A few months ago I was in Chiang Mai for an almsgiving ceremony and our group visited the ‘Beehive Buddha’ in Hang Dong. This Buddha image is remarkable in many respects. To begin with, it was carved more than 200 years ago and has been exposed to the elements ever since. It was carved into the trunk of an enormous living teak tree, in a way that caused the tree no significant damage. Eventually, the tree died from natural causes. But because a banyan tree had begun to climb up its trunk and enveloped it in its embrace, the original teak tree was held securely in place. Because the banyan tree has a diameter of more than 8 metres, however, the teak tree may have easily been completely engulfed and disappeared from view. But most unusually, the banyan tree grew around the Buddha image, in a way that resembles a curtain parted to reveal what lies beneath. Here is the story of the origin of this precious image, recounted by Paisan Sanchai.
As we were walking Venerable Krubah Gandhā our guide spoke about events in the world of human beings. For the most part he spoke about worldly affairs and matters of Dhamma arising as a result of people’s mental impurities; of how people are enticed by material possessions, honour, and praise. Human beings under the sway of greed, hatred, and delusion proceed similar to the way ants are lured by sugar. The ants seek out the sugar only to drown in the sticky sweetness, from which only very few escape.
When he had finished speaking, a smile settled on the corner of Krubah Gandhā’s lips, and he sighed deeply: ‘Oh, the world of human beings!’ He then turned to face me as a way of urging me to listen carefully to what he was about to say next.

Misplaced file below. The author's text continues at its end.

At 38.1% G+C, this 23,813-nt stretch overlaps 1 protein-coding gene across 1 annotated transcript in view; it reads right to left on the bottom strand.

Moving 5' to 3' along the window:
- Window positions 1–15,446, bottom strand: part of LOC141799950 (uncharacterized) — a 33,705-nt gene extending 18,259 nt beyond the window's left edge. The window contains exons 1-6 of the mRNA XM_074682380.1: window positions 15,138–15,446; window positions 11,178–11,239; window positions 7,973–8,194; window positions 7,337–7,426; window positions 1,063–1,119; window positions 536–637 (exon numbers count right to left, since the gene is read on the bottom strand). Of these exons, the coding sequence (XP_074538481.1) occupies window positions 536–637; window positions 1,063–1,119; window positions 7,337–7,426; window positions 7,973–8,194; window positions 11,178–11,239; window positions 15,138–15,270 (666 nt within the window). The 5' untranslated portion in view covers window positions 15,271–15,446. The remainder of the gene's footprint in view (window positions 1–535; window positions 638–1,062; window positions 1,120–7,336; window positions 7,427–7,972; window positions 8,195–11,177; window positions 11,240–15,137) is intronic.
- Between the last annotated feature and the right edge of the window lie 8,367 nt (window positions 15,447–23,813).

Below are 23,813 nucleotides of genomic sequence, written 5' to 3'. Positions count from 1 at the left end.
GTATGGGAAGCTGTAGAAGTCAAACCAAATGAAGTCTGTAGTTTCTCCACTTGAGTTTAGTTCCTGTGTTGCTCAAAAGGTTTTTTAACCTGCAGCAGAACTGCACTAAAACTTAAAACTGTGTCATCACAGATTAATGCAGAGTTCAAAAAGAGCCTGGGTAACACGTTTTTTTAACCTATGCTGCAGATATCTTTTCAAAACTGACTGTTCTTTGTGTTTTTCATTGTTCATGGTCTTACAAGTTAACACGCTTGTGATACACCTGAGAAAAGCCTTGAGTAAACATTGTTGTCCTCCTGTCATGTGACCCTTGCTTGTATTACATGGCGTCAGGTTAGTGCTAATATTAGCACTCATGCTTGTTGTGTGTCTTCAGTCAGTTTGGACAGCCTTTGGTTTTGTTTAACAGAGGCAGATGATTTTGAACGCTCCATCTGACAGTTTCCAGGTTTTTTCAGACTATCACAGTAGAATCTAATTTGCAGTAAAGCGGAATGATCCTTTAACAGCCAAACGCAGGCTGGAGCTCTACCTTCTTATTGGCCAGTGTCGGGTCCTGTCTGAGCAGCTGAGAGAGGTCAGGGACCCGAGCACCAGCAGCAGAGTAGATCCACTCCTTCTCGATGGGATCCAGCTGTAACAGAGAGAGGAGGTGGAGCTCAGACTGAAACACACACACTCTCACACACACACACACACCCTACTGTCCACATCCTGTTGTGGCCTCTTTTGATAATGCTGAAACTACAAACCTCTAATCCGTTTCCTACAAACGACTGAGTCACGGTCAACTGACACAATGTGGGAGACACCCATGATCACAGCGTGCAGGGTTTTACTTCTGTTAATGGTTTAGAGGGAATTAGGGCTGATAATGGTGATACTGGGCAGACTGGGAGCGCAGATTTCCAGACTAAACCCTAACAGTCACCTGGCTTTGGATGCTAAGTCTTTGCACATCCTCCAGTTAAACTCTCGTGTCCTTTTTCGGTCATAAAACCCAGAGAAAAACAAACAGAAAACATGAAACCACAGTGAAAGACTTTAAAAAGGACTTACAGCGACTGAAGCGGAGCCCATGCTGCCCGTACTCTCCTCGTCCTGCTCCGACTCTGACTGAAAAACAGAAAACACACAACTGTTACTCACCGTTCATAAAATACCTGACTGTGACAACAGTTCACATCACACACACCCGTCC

He then continued speaking to me: ‘Paisan, being born in the world of human beings is fraught with suffering. Some people, however, say that the human realm is full of happiness, because they delight in their material possessions, in power and good fortune, until they forget themselves. This is similar to a dog gnawing on a bone devoid of any meat, but still finding it delicious. In fact, the dog is revelling in its own saliva.’ Having finished speaking, Krubah Gandhā chuckled. Lord Bingarāja laughed in turn, and said: ‘I was exactly as Krubah Gandhā just described.’ The two of them then continued laughing.
‘Some people, before they go and observe precepts at the monastery, get into squabbles and arguments because they have unfinished work to do at home. Paisan, if you meet such people, tell them that the true monastery exists within one’s practice; it doesn’t exist in outside buildings. Whichever building or dwelling we reside in, if we allocate our time well, develop loving-kindness, practise virtuous conduct, concentration, and wisdom, that residence automatically becomes a monastery.’
Krubah Gandhā went on to say: ‘Some people, in order to observe moral precepts, go and request the precepts from a monk or holy man. This is a pitiful and laborious form of morality, because it requires one to beseech someone else. If one is not compelled to ask for precepts from another, but rather one is aware of moral principles and applies them, this is called being rich and prosperous in morality.’ Having finished speaking, he turned to me with a smile.
I followed Krubah Gandhā and Bingarāja along the path for quite some distance. They stopped when we met three middle-aged men sitting at the side. It appeared to me as if these three men were waiting for us. After the three men had greeted us, one of them said: ‘Our names are Janta, Gambhira, and Nyana. We wish to tell you about an important and sacred event that occurred in the city of Chiang Mai—the city of Piṅga—in the past, in particular, in the district of Hang Dong. This is the story of Phra Jao Nang Gone—‘the Buddha Image Sitting on the Beehive.’ The speaker, Janta, turned to me and asked: ‘Have you ever heard of this Buddha image?’ I replied that I had. He then asked me whether I knew its history, and I replied that I did not. He asked me whether I would like to hear it. I said: ‘Yes, that would be grand. I can tell others, and they in turn can tell their children and grandchildren.’ On hearing this, Janta laughed contentedly. He then began this story: